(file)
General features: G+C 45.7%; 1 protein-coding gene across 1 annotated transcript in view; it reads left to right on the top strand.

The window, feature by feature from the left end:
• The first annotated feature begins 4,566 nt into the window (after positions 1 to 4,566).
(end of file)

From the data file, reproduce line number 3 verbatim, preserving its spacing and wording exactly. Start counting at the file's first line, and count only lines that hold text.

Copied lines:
• The first annotated feature begins 4,566 nt into the window (after positions 1 to 4,566).